Privacy and how to protect it with Third-party Assurance has been saved
Privacy and how to protect it with Third-party Assurance
Streamlining TPA compliance before it becomes a concern
When the controller comes knocking, the processor (such as outsourced service providers or OSPs) must open the door. However, the scope, frequency, and assurance levels of their mechanisms are sometimes cost-prohibitive and insufficient in providing meaningful third-party assurance. Explore the kind of assurance that can demonstrate to the controller that the processor has the right controls or mechanisms in place to protect privacy.
In today’s environment, organizations are being inundated with extensive volumes of data, driving the need to better understand the data environment amidst all threats and vulnerabilities. As it relates to data privacy, an organization that collects personal data for which they determine the purpose and means of processing is known as a Controller. When an organization processes personal data, they are known as a Processor. While an organization may act in the capacity of both a Controller and Processor, in many cases Controllers will outsource the processing of personal data to a third-party Processor. Examples of this include using a third party to perform payroll processing, statement printing, or providing cloud applications and storage.
With this level of data sharing between organizations and operating models associated with a multitude of stakeholders, complexities in such trusted relationships will continue to unfold. While this presents a timely opportunity to create value across organizations, it can also result in difficulties with identification, clear visibility, management, and communication with stakeholders.
One of the many challenges is security and privacy risks between a data subject, the Controller, and the Processor. How can a newsworthy event in the OSP “processor” environment influence a data controller’s reputation or customers? What is being done to monitor and manage these emerging privacy considerations and rulesets? Where does your organization fit within these challenges?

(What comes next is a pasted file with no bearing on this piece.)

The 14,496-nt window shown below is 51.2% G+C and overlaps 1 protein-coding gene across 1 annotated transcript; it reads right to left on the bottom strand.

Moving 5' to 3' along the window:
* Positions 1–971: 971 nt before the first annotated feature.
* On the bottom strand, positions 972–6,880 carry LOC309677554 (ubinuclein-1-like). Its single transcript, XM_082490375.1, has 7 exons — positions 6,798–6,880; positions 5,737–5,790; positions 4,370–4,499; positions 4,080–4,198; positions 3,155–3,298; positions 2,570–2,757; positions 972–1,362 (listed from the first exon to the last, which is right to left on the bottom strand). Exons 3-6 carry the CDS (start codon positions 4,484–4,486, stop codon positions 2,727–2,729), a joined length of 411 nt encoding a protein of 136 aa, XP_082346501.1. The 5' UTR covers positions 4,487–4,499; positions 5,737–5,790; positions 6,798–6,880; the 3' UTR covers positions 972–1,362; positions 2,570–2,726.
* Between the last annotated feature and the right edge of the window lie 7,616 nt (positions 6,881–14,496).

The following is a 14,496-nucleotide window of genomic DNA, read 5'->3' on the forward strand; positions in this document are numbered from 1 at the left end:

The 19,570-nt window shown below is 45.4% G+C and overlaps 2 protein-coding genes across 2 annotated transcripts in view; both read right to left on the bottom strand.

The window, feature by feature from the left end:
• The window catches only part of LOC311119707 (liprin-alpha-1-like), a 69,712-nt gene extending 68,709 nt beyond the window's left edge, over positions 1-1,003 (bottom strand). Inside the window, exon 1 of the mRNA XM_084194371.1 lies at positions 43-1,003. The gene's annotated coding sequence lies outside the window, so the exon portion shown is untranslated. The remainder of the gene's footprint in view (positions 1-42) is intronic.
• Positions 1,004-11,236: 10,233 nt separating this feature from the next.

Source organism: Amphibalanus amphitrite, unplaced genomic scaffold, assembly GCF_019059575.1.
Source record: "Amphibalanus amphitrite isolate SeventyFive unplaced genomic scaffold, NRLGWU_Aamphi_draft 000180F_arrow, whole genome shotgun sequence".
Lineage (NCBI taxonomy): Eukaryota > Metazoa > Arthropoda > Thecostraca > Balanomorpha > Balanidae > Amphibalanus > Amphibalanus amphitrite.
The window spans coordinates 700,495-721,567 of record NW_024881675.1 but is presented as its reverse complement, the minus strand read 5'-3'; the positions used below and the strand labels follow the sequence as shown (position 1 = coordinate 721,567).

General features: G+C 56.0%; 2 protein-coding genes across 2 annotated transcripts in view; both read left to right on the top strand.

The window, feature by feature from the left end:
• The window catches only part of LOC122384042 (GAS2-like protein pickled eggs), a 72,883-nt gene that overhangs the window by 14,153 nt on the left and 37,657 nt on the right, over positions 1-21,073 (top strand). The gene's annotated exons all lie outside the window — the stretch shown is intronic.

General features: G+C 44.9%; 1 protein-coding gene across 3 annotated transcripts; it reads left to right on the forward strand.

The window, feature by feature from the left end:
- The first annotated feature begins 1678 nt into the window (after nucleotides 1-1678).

These questions can put stress on the ecosystem, hampering transparent communication and the flow of information to stakeholders that help them to make informed decisions.
What are some of the most effective mechanisms to monitor these relationships?
There are several approaches to address the risks related to the processes outsourced to OSPs. Each of these approaches provides the customer with its own level of “assurance”, which can be thought of as the overall comfort that can be obtained from various monitoring mechanisms. Each organization may have varying degrees of acceptable risk tolerance when it comes to the level of assurance to obtain. Some considerations in how to choose the right mechanism include:
- Objectivity and competence of the review team
- Scope of the review
- Time period
- Measurement criteria for the assessment (established guidelines vs. own developed criteria)
- The frequency of the review (regular reviews vs. ad hoc)
We explore some of the challenges and solutions associated with outsourced relationships and risk monitoring within, specifically highlighting the emerging privacy considerations.
Next steps for choosing the right report
While determining as a customer, you should consider which types of reports to go for, and similarly, as an OSP, which types of reports to plan for. Following are some questions one should ask to figure it out.
- What is the intended use of the report?
- What level of assurance is needed?
- Are there specific rulesets or frameworks that need to be addressed?
- Are there any contractual obligations to report on privacy practices based on industry standards and data held by the organization?
- Is the report intended to be used to meet the needs of one customer or many?
- Will the report cover many areas, or will it be limited in scope in regard to processes or technologies?
- Will the report need to cover a specific duration, or will a point-in-time attestation suffice?
However, before undertaking a new assurance report, a readiness review should be considered to identify potential control gaps and leave time for management to remediate them.
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